Sir unaccompanied by a comma can bug me, too—but there’s a reason we sometimes see that. Your examples are direct addresses, which the “rules” say are to be set off by commas: “I told you not to do that, Anne.” But the rule gets fuzzy when it comes to the word sir. It turns out yes sir can, in fact, go without a comma when it’s used almost as a single word, as in “Yes sir! I will.” This is covered in entry 5.47 of The Chicago Manual of Style (14th ed.), which most fiction publishers use. In a nod to the fuzziness of usage and punctuation, each publisher creates its own “house style guide” to codify its preferences. (Yes, the guides can be word-specific.) Copy editor sensibility then factors in. She may decide on “Yes sir,” she said to follow house style (she’ll have a guide for each house she works with), or she may sense “single word” usage, or she may want a clean look for the text itself. After all, “Yes, sir,” she said has a lot of punctuation for a sentence with so few words. Does punctuation fussiness serve that book? Good copy editors know the rules but also consider the flavor of each project.
“To who” drives me bananas! I even Hear there’s a push to make that correct instead if to whom. Ack!! Even newscasters do it …regularly!
When we stand back and look at the evolution of the English language, we can see the fluidity of “rules,” but even so we can have our pet peeves and preferences regarding items transitioning within our own lifetime.
We were just discussing this in our critique group. “Hi John” versus “Hi, John.” Interesting that “Yes sir” may have an exception–sharing this with my group!
I have to admit that punctuation is another scary subject for me. Due to a serious illness, I left school earlier than I should have and although I have the creativity and vocabulary to write, my punctuation isn’t up to the standard it should be.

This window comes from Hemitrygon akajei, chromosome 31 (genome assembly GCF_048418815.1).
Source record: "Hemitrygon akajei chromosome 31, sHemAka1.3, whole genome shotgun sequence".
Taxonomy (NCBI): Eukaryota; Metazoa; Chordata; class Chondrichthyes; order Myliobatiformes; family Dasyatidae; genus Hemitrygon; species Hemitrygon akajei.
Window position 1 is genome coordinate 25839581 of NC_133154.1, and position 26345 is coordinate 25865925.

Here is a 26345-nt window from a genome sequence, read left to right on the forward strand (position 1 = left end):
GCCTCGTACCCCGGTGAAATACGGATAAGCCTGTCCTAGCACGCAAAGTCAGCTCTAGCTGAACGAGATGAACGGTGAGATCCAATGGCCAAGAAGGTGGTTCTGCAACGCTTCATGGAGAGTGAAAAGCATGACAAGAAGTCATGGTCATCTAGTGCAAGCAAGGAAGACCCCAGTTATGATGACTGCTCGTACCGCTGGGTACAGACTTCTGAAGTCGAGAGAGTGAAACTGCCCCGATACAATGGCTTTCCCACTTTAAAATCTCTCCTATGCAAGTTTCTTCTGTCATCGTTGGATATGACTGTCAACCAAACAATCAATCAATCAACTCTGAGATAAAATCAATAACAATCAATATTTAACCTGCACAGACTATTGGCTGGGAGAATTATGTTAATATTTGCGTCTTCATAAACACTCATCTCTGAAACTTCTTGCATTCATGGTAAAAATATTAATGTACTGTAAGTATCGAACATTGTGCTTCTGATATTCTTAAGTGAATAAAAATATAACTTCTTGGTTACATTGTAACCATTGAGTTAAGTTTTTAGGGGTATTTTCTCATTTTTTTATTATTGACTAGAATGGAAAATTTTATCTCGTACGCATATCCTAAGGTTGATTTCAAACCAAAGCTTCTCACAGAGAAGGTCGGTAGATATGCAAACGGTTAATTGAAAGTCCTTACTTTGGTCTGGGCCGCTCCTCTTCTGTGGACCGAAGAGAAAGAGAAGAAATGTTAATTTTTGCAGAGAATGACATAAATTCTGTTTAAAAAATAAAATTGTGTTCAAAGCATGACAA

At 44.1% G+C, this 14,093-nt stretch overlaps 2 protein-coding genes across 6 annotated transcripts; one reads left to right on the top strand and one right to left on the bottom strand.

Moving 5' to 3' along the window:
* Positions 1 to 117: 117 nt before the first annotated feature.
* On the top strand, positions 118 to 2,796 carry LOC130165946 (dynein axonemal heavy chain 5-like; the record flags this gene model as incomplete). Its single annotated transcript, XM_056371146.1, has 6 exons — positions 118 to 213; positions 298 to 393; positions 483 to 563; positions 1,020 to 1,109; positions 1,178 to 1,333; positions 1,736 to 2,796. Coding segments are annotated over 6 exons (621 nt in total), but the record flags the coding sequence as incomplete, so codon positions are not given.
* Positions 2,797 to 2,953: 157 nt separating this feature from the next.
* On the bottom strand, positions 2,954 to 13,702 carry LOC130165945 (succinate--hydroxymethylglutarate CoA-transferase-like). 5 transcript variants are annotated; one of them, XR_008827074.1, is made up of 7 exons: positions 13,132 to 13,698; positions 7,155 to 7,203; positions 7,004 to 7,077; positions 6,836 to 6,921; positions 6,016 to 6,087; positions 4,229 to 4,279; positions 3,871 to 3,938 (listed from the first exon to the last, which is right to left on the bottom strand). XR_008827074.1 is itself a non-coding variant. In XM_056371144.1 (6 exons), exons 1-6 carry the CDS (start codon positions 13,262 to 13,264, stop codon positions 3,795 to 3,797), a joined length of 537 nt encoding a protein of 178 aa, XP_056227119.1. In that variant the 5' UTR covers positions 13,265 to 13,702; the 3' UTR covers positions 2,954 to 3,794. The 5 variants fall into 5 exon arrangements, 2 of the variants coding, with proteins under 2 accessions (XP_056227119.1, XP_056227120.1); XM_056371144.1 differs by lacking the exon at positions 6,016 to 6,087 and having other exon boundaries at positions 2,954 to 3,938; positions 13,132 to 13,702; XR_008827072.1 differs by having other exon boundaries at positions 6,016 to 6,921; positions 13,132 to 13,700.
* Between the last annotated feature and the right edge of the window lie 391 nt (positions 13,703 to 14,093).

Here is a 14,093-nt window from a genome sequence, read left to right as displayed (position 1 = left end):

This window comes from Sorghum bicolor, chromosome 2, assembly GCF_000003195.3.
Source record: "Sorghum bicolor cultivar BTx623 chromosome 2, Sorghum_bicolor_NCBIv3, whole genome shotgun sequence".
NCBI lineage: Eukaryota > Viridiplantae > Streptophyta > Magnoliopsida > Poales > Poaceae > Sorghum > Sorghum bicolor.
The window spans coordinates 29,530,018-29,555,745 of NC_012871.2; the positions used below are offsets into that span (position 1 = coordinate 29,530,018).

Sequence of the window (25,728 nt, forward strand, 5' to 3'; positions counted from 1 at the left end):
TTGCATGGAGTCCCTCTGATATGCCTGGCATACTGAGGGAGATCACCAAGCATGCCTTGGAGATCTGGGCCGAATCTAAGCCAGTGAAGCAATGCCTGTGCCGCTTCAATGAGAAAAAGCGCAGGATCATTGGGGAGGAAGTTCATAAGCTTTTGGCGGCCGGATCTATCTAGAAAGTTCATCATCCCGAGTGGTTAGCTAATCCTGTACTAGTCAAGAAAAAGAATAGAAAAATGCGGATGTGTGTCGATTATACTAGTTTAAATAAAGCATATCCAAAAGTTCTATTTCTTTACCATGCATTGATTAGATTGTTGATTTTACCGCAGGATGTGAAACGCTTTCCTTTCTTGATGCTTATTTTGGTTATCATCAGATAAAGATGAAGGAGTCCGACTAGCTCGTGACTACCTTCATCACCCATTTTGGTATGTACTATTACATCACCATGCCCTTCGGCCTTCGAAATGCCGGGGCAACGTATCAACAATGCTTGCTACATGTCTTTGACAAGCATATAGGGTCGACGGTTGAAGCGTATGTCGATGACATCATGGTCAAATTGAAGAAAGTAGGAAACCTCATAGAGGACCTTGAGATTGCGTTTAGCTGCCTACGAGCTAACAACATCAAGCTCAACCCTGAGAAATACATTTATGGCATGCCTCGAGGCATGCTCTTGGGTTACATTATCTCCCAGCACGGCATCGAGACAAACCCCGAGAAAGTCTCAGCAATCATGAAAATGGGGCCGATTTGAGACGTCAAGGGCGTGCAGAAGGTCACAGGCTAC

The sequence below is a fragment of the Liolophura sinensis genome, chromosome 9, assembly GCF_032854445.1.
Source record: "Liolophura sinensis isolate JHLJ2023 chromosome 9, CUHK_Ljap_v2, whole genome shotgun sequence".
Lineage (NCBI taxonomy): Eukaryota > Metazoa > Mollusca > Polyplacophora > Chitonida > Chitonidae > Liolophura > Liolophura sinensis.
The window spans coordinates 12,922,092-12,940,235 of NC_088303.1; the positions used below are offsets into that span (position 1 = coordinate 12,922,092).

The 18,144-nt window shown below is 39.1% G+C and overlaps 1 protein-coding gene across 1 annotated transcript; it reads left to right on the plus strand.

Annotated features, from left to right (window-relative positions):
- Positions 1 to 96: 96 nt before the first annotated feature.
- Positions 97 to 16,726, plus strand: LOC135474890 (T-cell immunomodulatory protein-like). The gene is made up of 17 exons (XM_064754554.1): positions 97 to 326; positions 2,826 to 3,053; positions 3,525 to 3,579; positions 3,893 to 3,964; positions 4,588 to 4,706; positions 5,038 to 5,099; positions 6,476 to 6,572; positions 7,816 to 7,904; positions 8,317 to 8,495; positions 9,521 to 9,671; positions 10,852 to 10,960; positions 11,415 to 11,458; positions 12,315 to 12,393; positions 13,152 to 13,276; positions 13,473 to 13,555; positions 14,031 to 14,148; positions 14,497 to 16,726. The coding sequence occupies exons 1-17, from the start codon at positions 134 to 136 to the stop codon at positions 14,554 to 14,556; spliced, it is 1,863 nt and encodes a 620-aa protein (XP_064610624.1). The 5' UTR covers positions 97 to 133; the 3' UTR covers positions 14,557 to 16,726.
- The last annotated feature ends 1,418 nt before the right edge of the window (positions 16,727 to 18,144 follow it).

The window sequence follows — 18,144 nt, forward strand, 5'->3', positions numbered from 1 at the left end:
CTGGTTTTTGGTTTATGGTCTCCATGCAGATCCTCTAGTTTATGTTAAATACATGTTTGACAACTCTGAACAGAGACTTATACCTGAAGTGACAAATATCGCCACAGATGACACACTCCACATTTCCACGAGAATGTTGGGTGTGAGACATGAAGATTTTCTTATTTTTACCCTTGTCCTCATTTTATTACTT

It does worry me that I may not to the task of using punctuation , so I may have to dedicate myself to learning the rules and appropriate use of punctuation.
I’m wondering what CMOS reference talks about “yes sir” without the comma. I’ve searched everywhere, and 5.47 has nothing to do with that. Please share the reference. Thanks!
Somewhere in the back of my 83-year-old brain it says that a word should be capitalized when it takes the place of a proper noun. So . . .I want yes sir to be written “Yes, Sir.” What say you?’
Aileen, I know it feels right, but I’ve never heard anyone say “Yes, Sir.” i.e. “Yes… (pause) Sir.” Sometimes we have a duty to do something truly evil for the sake of clarity and use an ex… use an excl… an “exclaimation mark.”
That’s why I love free indirect style. Would get in a foxhole with the weirdo who keeps saying “Yes, Sir.” or a comrade in arms
Zsenyuk, goddamnit get your ass outta there.
Sir, they’ve got us zero’d!
The small figure fell motionless in a pool of deep crimson.
You’re okay kid-where the hell is my medic!
NO, No-not you. Not you. Anyone else? cslakin? Ford?